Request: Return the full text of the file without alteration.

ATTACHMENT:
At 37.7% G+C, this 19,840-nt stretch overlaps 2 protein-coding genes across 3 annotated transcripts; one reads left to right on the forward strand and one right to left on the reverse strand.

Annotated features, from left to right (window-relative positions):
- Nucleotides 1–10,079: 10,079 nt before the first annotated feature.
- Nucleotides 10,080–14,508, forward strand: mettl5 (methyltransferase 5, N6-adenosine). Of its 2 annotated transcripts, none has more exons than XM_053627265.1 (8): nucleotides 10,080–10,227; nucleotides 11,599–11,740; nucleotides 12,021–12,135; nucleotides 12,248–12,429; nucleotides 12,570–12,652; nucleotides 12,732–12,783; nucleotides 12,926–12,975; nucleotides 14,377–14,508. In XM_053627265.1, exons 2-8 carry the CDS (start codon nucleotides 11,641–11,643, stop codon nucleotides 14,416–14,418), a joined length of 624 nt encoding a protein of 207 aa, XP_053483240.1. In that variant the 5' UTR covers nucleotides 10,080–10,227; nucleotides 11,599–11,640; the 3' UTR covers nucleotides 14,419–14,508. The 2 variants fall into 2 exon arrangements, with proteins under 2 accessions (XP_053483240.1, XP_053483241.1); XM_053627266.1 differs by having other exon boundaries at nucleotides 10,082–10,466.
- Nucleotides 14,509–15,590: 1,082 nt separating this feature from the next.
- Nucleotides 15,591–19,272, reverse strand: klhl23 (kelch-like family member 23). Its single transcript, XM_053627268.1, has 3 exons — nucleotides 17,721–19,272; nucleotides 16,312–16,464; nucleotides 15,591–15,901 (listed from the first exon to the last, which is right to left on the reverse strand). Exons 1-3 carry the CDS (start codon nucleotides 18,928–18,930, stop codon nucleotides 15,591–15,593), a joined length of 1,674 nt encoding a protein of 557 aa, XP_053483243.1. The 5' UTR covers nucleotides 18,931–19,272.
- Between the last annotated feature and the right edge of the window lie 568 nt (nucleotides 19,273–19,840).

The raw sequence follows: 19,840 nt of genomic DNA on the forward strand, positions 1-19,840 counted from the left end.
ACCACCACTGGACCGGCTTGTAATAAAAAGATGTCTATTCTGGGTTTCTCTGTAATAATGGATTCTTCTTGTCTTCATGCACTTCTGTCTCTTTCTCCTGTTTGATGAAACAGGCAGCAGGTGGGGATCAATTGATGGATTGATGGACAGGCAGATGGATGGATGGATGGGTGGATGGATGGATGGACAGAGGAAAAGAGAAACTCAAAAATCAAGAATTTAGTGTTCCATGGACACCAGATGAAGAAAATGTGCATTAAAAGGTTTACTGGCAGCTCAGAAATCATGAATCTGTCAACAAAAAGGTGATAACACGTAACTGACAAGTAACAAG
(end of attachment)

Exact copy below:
At 37.7% G+C, this 19,840-nt stretch overlaps 2 protein-coding genes across 3 annotated transcripts; one reads left to right on the forward strand and one right to left on the reverse strand.

Annotated features, from left to right (window-relative positions):
- Nucleotides 1–10,079: 10,079 nt before the first annotated feature.
- Nucleotides 10,080–14,508, forward strand: mettl5 (methyltransferase 5, N6-adenosine). Of its 2 annotated transcripts, none has more exons than XM_053627265.1 (8): nucleotides 10,080–10,227; nucleotides 11,599–11,740; nucleotides 12,021–12,135; nucleotides 12,248–12,429; nucleotides 12,570–12,652; nucleotides 12,732–12,783; nucleotides 12,926–12,975; nucleotides 14,377–14,508. In XM_053627265.1, exons 2-8 carry the CDS (start codon nucleotides 11,641–11,643, stop codon nucleotides 14,416–14,418), a joined length of 624 nt encoding a protein of 207 aa, XP_053483240.1. In that variant the 5' UTR covers nucleotides 10,080–10,227; nucleotides 11,599–11,640; the 3' UTR covers nucleotides 14,419–14,508. The 2 variants fall into 2 exon arrangements, with proteins under 2 accessions (XP_053483240.1, XP_053483241.1); XM_053627266.1 differs by having other exon boundaries at nucleotides 10,082–10,466.
- Nucleotides 14,509–15,590: 1,082 nt separating this feature from the next.
- Nucleotides 15,591–19,272, reverse strand: klhl23 (kelch-like family member 23). Its single transcript, XM_053627268.1, has 3 exons — nucleotides 17,721–19,272; nucleotides 16,312–16,464; nucleotides 15,591–15,901 (listed from the first exon to the last, which is right to left on the reverse strand). Exons 1-3 carry the CDS (start codon nucleotides 18,928–18,930, stop codon nucleotides 15,591–15,593), a joined length of 1,674 nt encoding a protein of 557 aa, XP_053483243.1. The 5' UTR covers nucleotides 18,931–19,272.
- Between the last annotated feature and the right edge of the window lie 568 nt (nucleotides 19,273–19,840).

The raw sequence follows: 19,840 nt of genomic DNA on the forward strand, positions 1-19,840 counted from the left end.
ACCACCACTGGACCGGCTTGTAATAAAAAGATGTCTATTCTGGGTTTCTCTGTAATAATGGATTCTTCTTGTCTTCATGCACTTCTGTCTCTTTCTCCTGTTTGATGAAACAGGCAGCAGGTGGGGATCAATTGATGGATTGATGGACAGGCAGATGGATGGATGGATGGGTGGATGGATGGATGGACAGAGGAAAAGAGAAACTCAAAAATCAAGAATTTAGTGTTCCATGGACACCAGATGAAGAAAATGTGCATTAAAAGGTTTACTGGCAGCTCAGAAATCATGAATCTGTCAACAAAAAGGTGATAACACGTAACTGACAAGTAACAAG